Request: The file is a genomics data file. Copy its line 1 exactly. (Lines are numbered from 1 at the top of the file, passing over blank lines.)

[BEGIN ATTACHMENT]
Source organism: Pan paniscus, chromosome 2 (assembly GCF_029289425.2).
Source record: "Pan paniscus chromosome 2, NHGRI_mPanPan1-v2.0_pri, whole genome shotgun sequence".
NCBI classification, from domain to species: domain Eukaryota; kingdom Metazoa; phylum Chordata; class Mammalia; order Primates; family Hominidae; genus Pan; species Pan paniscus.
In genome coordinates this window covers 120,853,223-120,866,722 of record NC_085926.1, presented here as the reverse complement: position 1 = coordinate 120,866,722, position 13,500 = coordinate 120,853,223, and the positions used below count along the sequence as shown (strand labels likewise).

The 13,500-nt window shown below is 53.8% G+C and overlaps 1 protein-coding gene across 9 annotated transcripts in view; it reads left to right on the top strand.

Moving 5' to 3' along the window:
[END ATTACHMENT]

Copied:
Source organism: Pan paniscus, chromosome 2 (assembly GCF_029289425.2).